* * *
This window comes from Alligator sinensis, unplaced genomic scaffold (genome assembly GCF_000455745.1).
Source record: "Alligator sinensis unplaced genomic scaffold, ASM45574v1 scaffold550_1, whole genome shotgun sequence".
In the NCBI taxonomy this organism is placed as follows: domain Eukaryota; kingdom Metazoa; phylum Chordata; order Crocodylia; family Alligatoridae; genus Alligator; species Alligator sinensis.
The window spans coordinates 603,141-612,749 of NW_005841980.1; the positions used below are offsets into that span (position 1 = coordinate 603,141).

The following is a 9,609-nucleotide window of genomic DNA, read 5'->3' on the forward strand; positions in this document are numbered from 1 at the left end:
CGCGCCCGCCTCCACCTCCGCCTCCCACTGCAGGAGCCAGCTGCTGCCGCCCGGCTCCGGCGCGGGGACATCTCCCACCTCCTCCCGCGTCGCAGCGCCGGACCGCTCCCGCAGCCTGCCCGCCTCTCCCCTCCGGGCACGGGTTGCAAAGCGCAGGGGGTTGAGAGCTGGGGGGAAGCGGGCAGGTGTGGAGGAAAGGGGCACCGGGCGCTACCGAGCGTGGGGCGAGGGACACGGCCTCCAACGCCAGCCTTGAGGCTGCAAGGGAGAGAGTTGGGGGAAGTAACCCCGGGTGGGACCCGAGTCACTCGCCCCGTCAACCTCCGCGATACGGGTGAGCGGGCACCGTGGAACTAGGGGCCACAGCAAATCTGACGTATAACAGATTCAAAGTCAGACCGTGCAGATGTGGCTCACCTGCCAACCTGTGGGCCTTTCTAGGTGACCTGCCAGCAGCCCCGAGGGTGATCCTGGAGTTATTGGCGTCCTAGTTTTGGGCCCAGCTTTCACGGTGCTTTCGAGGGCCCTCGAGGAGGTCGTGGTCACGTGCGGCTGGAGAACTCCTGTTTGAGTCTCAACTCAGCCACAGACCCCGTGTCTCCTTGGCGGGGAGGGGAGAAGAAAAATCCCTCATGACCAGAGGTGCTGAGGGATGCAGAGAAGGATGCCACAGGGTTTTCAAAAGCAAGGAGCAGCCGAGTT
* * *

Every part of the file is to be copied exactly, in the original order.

This window comes from Alligator sinensis, unplaced genomic scaffold (genome assembly GCF_000455745.1).
Source record: "Alligator sinensis unplaced genomic scaffold, ASM45574v1 scaffold550_1, whole genome shotgun sequence".
In the NCBI taxonomy this organism is placed as follows: domain Eukaryota; kingdom Metazoa; phylum Chordata; order Crocodylia; family Alligatoridae; genus Alligator; species Alligator sinensis.
The window spans coordinates 603,141-612,749 of NW_005841980.1; the positions used below are offsets into that span (position 1 = coordinate 603,141).

The following is a 9,609-nucleotide window of genomic DNA, read 5'->3' on the forward strand; positions in this document are numbered from 1 at the left end:
CGCGCCCGCCTCCACCTCCGCCTCCCACTGCAGGAGCCAGCTGCTGCCGCCCGGCTCCGGCGCGGGGACATCTCCCACCTCCTCCCGCGTCGCAGCGCCGGACCGCTCCCGCAGCCTGCCCGCCTCTCCCCTCCGGGCACGGGTTGCAAAGCGCAGGGGGTTGAGAGCTGGGGGGAAGCGGGCAGGTGTGGAGGAAAGGGGCACCGGGCGCTACCGAGCGTGGGGCGAGGGACACGGCCTCCAACGCCAGCCTTGAGGCTGCAAGGGAGAGAGTTGGGGGAAGTAACCCCGGGTGGGACCCGAGTCACTCGCCCCGTCAACCTCCGCGATACGGGTGAGCGGGCACCGTGGAACTAGGGGCCACAGCAAATCTGACGTATAACAGATTCAAAGTCAGACCGTGCAGATGTGGCTCACCTGCCAACCTGTGGGCCTTTCTAGGTGACCTGCCAGCAGCCCCGAGGGTGATCCTGGAGTTATTGGCGTCCTAGTTTTGGGCCCAGCTTTCACGGTGCTTTCGAGGGCCCTCGAGGAGGTCGTGGTCACGTGCGGCTGGAGAACTCCTGTTTGAGTCTCAACTCAGCCACAGACCCCGTGTCTCCTTGGCGGGGAGGGGAGAAGAAAAATCCCTCATGACCAGAGGTGCTGAGGGATGCAGAGAAGGATGCCACAGGGTTTTCAAAAGCAAGGAGCAGCCGAGTT